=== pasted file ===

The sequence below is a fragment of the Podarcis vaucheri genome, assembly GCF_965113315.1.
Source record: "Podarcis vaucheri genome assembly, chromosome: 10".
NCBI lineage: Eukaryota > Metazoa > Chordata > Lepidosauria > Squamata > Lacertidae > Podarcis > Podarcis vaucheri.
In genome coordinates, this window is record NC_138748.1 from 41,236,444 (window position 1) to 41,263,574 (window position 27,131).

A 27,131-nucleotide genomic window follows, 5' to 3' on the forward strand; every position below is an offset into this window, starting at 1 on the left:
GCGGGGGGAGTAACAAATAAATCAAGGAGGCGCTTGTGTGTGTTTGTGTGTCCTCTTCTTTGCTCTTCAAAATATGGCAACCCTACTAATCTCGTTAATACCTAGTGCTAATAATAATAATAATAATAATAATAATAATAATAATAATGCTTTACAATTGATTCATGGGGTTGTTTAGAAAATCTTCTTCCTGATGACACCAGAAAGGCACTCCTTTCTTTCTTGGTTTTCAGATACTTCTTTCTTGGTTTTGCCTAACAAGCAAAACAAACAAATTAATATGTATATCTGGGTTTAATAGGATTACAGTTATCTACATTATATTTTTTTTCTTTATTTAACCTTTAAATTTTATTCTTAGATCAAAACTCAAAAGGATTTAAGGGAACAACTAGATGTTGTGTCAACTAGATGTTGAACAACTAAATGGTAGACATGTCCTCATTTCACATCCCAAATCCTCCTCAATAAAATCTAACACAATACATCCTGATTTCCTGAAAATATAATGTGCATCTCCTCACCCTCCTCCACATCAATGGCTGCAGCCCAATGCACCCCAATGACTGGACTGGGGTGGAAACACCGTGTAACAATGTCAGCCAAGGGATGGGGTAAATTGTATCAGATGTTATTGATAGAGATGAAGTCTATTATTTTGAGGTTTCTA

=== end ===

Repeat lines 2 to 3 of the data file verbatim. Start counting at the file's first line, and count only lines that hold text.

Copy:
Source record: "Podarcis vaucheri genome assembly, chromosome: 10".
NCBI lineage: Eukaryota > Metazoa > Chordata > Lepidosauria > Squamata > Lacertidae > Podarcis > Podarcis vaucheri.